Chamber leaders: We’re here to help

Bonnie Lowe, president of the Lawrence Chamber of Commerce’s board of directors, says the organization is focusing on various new initiatives, including a “grow green” task force and online networking strategies.

Tom Kern wants to help.

At a time when many businesses are struggling economically, Kern and the Lawrence Chamber of Commerce, which he serves as president and CEO, are stepping up to help.

Not only does the chamber work to attract new businesses, it also tries to make sure the businesses the city has are successful.

“The majority of our business growth will come from small and medium businesses that are already here,” Kern said. “It’s a matter of finding out what the limitations are that are hindering a business.”

Each month, the leaders of three local businesses sit down with Kern and other chamber representatives along with the mayor, county administrator and economic development leaders to discuss problems. The discussions are extensive, Kern said. Solutions for problems have ranged from simple signs to working out an issue with a railroad company.

“What we’re finding out is there are things we can directly do to help them,” he said. “Sometimes it’s really small, but other times it’s a really big issue.”

The nationwide downturn in the economy is affecting Lawrence, Kern said. Unlike past recessions, this one has brought layoffs to Kansas University. It is even affecting chamber membership. Some small companies want to discontinue their membership fees, Kern said.

“Our efforts to get them to renew are a little more extensive,” he said.

At the same time, new members are joining the chamber, which has more than 1,000 members.

“There is still interest,” Kern said.

The chamber also continues to be involved with other local entities and government officials in attracting key businesses, said Bonnie Lowe, president of the chamber’s board of directors. She and Kern noted the Kansas Bioscience Authority’s decision to provide $3.25 million for a bioscience incubator in Lawrence. The effort to get the incubator has been a model for collaboration among the chamber, city, county and KU leaders in conjunction with the bioscience authority.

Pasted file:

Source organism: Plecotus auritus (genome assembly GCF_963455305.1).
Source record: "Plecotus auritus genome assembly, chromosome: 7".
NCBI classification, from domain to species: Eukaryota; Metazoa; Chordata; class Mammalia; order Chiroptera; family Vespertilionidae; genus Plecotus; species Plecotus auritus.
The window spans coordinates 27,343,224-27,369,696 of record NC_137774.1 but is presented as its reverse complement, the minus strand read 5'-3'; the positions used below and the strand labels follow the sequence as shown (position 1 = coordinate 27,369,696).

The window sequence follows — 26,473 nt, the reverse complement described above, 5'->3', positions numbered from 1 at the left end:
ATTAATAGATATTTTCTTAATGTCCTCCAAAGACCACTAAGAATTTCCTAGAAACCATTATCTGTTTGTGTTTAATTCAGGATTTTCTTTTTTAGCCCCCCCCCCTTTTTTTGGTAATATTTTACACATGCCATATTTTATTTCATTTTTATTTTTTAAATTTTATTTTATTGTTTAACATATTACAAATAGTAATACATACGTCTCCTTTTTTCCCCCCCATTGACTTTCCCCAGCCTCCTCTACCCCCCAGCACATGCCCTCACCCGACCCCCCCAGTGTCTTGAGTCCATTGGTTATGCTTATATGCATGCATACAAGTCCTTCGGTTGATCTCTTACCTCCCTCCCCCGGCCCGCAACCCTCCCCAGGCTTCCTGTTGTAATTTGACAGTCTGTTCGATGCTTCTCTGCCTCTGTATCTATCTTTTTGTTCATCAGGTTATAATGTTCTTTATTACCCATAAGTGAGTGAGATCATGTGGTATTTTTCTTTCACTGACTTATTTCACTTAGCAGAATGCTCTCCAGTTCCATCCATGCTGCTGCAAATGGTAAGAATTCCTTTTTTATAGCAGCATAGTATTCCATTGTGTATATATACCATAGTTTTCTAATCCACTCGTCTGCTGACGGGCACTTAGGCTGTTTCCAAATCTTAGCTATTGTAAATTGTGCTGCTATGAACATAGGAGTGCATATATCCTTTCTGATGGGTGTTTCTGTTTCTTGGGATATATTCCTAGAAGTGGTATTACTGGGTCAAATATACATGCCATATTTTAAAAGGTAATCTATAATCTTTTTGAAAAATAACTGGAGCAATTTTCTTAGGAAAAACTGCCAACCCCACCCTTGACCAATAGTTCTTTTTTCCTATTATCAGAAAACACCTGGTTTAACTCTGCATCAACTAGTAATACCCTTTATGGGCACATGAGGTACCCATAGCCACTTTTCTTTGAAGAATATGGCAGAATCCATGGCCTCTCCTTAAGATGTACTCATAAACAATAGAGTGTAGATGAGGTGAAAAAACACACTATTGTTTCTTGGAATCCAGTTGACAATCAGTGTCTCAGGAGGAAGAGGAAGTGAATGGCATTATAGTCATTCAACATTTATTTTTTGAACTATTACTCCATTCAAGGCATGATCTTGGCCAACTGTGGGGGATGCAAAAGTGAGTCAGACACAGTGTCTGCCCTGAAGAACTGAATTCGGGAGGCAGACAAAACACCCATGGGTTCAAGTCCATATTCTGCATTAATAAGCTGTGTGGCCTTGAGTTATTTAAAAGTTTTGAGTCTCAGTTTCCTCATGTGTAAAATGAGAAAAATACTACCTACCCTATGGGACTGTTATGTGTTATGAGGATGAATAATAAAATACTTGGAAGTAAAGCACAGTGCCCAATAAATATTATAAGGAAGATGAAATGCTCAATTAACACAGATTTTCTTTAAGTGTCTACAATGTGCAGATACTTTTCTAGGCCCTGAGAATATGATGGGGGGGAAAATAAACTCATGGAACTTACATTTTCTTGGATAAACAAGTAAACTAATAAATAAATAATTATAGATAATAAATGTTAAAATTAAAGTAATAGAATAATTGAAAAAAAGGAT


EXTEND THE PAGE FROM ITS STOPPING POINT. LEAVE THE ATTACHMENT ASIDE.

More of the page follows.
As bioscience discoveries and products are completed at KU, the incubator will be a place where start-up businesses can develop an idea or concept and, when successful, perhaps they will locate permanently in Lawrence. In the past, those concepts have been taken elsewhere because there was no place for them here.

Kern and Lowe also see promise in development occurring at Lawrence Municipal Airport, especially in light of interest by DAR Corp., an aircraft design company.

“These are the type of jobs the community has always talked about wanting,” Kern said.

The chamber also continues to be involved with the city in getting the former Farmland Industries fertilizer plant cleaned up environmentally and eventually turning its 400-plus acres into an industrial park. But that is a project that could be 20 years in the making, Kern and Lowe said.

“Projects like that very seldom go as quickly as we’d like them to go,” Lowe said.

Concerning other chamber projects, a “Grow Green” Task Force has been established to study environmentally friendly initiatives. The chamber also is considering using the online Facebook social network for communicating with members, Lowe said.